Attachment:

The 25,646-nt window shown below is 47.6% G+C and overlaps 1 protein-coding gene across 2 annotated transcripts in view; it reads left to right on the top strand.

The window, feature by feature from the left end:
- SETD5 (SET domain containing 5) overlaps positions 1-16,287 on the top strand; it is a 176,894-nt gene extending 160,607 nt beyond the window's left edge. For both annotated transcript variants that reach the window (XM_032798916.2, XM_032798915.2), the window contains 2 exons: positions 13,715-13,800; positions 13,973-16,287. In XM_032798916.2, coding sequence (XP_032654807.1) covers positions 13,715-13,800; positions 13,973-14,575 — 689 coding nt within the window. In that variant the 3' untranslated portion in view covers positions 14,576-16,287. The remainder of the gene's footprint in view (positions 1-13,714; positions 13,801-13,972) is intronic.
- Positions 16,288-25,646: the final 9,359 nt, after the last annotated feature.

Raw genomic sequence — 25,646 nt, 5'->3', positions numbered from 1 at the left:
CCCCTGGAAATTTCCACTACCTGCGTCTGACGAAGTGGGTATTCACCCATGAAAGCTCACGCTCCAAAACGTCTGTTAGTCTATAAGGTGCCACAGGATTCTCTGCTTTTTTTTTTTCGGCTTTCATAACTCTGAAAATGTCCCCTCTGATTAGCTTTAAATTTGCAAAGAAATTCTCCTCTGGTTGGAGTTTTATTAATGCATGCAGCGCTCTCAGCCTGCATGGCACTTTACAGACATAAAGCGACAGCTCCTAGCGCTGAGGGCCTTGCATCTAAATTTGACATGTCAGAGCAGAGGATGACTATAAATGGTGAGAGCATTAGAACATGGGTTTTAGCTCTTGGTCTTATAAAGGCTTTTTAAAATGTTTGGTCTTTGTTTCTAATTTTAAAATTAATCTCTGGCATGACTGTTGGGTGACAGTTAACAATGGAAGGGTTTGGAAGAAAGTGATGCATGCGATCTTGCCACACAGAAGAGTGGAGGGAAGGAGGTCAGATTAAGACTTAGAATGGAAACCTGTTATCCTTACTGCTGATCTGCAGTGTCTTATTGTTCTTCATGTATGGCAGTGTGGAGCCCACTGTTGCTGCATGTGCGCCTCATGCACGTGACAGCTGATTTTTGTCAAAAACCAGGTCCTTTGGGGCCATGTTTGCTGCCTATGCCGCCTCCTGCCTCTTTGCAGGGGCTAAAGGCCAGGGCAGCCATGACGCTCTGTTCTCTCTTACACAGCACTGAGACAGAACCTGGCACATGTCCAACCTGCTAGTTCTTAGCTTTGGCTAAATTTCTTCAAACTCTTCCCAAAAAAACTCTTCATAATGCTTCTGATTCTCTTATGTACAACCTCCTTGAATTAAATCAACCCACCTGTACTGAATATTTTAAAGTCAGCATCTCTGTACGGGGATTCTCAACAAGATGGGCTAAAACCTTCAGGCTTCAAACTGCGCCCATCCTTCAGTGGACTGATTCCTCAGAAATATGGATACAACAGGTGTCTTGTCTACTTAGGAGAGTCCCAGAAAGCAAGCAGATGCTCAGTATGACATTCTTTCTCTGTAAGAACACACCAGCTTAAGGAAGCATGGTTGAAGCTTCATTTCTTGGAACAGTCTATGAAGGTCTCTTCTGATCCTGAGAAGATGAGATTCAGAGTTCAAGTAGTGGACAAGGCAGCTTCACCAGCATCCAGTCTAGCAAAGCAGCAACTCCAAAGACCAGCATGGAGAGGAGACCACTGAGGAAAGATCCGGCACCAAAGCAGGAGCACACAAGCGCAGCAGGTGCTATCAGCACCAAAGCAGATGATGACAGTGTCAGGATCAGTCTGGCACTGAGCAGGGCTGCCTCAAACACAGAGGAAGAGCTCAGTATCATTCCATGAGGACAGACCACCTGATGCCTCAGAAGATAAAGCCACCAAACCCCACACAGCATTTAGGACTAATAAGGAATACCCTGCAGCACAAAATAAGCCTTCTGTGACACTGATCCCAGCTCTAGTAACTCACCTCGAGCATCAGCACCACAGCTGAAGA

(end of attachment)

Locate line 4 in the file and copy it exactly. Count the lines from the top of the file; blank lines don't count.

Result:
- Positions 16,288-25,646: the final 9,359 nt, after the last annotated feature.